Brazilian-based meat giant JBS is set to launch one of this year’s biggest company floats on the New York Stock Exchange.
The world’s largest meat business, with processing operations in Brazil, Argentina, Mexico, Australia and the USA, has filed for initial public offering of its JBS Foods International division.
It has booked a $US500 million ($680m) placeholder as the minimum basis for its float, due within six months.
JBS Foods International will control all the company’s operations outside Brazil, including businesses in Australia where the company has grown rapidly to be the nation’s number one meat processing operation.
JBS established in Australia a decade ago and now has 10 meatworks and five feedlots stretching from Townsville in North Queensland to Tasmania and South Australia.
Its feedlots turn off of more than 330,000 cattle a year, while its meatworks have capacity to process almost 2 million cattle and about 5m small stock annually.
In 2015 JBS paid $1.45 billion for the big Primo Smallgoods business in Australia and New Zealand, including abattoirs at Port Wakefield in SA and Scone in NSW and packing plants in NSW, Queensland, Victoria and South Australia.
JBS’s parent company spent much of last year preparing for a company restructure which intended to move its international headquarters to tax-friendly Ireland.
In October, however, it ditched plans to establish an Irish base and have a US-listed entity controlling all its businesses, including the Brazilian beef segment.
That move had been blocked by Brazil’s development bank, which is a major shareholder in JBS and has funded its global expansion into markets in more than 100 countries.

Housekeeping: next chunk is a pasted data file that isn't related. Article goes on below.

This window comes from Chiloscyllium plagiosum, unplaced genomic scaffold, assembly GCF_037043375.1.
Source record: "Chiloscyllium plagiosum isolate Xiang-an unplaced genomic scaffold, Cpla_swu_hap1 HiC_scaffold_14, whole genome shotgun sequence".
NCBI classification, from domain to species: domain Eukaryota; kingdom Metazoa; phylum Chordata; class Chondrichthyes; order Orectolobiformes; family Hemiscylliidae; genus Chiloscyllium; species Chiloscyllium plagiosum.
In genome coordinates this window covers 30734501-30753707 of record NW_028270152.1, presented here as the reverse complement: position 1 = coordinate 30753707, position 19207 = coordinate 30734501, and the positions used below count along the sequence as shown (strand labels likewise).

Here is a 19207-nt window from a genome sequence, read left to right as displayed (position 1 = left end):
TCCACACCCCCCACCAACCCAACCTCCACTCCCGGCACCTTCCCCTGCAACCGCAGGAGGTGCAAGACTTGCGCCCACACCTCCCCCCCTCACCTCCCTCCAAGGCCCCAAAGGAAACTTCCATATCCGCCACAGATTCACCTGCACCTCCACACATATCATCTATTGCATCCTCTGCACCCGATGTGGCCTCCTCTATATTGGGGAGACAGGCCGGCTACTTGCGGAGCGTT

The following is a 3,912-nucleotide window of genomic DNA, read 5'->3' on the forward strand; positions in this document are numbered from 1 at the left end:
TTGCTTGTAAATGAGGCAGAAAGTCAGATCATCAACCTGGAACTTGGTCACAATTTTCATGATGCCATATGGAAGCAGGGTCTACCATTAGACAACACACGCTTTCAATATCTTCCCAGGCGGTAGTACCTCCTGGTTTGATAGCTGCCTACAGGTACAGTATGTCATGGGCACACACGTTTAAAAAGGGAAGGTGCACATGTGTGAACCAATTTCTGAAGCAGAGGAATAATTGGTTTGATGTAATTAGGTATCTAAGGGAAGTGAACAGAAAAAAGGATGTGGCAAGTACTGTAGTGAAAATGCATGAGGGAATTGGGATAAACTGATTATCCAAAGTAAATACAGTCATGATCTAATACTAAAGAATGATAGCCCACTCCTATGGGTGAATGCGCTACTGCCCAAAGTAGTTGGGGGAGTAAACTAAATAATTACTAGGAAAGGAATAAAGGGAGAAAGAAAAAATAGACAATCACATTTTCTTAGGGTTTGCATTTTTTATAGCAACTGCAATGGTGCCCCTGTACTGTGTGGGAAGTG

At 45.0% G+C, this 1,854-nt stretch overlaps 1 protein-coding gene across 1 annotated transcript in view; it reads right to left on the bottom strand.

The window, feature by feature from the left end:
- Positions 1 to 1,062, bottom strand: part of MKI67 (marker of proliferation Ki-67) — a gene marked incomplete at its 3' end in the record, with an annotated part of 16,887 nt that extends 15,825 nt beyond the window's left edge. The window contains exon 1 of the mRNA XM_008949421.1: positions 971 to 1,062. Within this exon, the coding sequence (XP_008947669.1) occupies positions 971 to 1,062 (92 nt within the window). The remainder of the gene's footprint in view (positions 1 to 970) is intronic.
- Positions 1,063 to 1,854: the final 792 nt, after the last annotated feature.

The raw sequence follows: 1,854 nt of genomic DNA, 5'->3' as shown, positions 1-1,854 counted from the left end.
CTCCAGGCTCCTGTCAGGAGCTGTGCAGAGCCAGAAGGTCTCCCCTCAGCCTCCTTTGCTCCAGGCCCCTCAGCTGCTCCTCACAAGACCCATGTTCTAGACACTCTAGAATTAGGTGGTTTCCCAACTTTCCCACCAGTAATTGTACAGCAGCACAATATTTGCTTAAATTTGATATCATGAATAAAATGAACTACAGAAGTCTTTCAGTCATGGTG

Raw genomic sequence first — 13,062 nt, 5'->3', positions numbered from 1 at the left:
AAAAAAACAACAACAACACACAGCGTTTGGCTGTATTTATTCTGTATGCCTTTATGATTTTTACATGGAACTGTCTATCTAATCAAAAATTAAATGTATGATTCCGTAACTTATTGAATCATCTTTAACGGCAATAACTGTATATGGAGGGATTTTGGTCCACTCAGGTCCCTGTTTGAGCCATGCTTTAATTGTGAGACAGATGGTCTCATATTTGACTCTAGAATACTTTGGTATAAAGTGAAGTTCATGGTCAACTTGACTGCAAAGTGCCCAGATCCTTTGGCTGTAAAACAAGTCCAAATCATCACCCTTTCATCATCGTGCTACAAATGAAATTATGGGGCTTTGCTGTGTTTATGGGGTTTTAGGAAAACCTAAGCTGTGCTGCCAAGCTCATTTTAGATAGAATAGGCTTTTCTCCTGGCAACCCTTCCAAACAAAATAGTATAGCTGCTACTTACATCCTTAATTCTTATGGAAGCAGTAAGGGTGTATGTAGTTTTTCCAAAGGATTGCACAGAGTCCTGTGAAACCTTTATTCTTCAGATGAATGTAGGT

The global JBS business was expected to end 2016 with revenue of about $78 billion, but it paid more than $4b in debt finance costs in the first nine months of the year.
The latest plan will see the international division stay headquartered in the Netherlands, but expanded and taking ownership of all JBS’ considerable debt, with the New York listing set to give the company access to fresh capital and new debt refinancing options.
The JBS juggernaut is reported to have a debt load of more than $24b accumulated after gobbling up a string of protein-related businesses around the globe in the past decade.
Recently, in addition to Primo, JBS bought Cargill’s pork business in the US and the Mexican and Brazilian poultry business of its big US red meat rival, Tyson Foods.
JBS is also the 75pc owner of Nasdaq-listed US poultry giant Pilgrims Pride – a big and growing contributor to its revenue.
The total JBS business was expected to end 2016 with revenue of about $78b ($US57), but it paid more than $4b in finance costs in the first nine months of the year.
Although listed on the stock market in Brazil, JBS is controlled by its founding Batista family, with current chief executive officer, Wesley Batista, to be chairman of the newly revamped international foods business.
The story JBS to list global meat business in New York first appeared on Farm Online.